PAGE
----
Seven planets. Seven virtues. Seven days of the week. While teaching Dante’s Paradise last year, I canvassed friends for connections between all three sets of seven. One friend (Jeremy Downey, whom I feel I ought to name so he can receive credit for the remarkable discovery he made, which will be detailed in a moment) commented that ancient pagan societies understood that each of the spheres were married to particular days of the week. Some of the marriages are obvious (Saturn to Saturday), although some have been obscured by time and translation (Mars to Tuesday). Here is the run of things:
At first glance, there seems little correlation between the progression of the days of the week and the order of the spheres. The days of the week appear shuffled up like cards. On second glance, though, the days of the week are thematically organized.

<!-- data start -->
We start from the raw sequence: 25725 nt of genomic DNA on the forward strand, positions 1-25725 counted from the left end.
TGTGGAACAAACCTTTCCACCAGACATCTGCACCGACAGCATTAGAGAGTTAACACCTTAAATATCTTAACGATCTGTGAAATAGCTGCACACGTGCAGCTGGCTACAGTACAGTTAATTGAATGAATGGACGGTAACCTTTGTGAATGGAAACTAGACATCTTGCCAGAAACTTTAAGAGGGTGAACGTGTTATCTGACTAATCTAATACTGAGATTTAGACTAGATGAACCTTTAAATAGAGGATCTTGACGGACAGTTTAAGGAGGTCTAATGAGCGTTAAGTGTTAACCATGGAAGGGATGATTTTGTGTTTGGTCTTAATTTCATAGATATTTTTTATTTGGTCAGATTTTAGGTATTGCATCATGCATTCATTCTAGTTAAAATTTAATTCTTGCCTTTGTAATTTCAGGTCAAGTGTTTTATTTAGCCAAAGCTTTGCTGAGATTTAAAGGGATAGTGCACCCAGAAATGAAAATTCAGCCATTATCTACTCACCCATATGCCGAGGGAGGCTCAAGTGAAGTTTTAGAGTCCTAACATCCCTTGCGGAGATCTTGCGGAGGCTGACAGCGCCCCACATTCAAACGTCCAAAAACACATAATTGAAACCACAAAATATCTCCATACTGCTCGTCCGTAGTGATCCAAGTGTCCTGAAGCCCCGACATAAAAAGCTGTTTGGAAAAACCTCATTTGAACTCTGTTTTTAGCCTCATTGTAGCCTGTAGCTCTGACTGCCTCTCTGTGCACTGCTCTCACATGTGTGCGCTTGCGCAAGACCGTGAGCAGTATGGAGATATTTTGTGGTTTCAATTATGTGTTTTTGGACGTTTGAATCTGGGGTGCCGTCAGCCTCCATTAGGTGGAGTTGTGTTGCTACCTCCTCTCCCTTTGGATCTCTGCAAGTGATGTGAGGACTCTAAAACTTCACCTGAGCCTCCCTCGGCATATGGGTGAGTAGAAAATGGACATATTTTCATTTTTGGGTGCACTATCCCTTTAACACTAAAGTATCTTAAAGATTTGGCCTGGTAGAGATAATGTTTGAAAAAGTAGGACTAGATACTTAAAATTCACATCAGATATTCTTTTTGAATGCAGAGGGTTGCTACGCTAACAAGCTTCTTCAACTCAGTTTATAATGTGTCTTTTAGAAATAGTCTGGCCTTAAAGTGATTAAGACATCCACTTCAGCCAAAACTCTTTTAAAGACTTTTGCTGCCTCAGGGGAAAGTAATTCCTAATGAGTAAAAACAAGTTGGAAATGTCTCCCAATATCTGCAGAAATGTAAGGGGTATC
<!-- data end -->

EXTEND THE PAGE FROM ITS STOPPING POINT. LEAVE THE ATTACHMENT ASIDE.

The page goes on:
As the days of the week move from Earth towards the heavens, each day progresses into the day which follows it by four steps. Thus, Monday is four steps away from Tuesday, Wednesday is four steps away from Thursday, and so forth. However, as the days of the week move from a heavenly direction toward Earth, each day progresses into the day which follows it by three steps.
If this is not clear, try this: put your finger on Monday. Moving your finger from Monday to Wednesday above it is one step. Moving your finger from Wednesday to Friday above it is the second step. Moving your finger from Friday to Sunday above it is the third step. Moving your finger from Sunday to Tuesday above it is the fourth step. Thus, from Monday to Tuesday is four steps. This will work with every day of the week wherein the day which follows it is up.
Again, Saturday is followed by Sunday, and yet the movement of your finger is from the place of the heavens toward the Earth. Put your finger on Saturday. If you move your finger from Saturday to Thursday below, this is one step. From Thursday to Tuesday below it, step two. From Tuesday to Sunday below it, step three.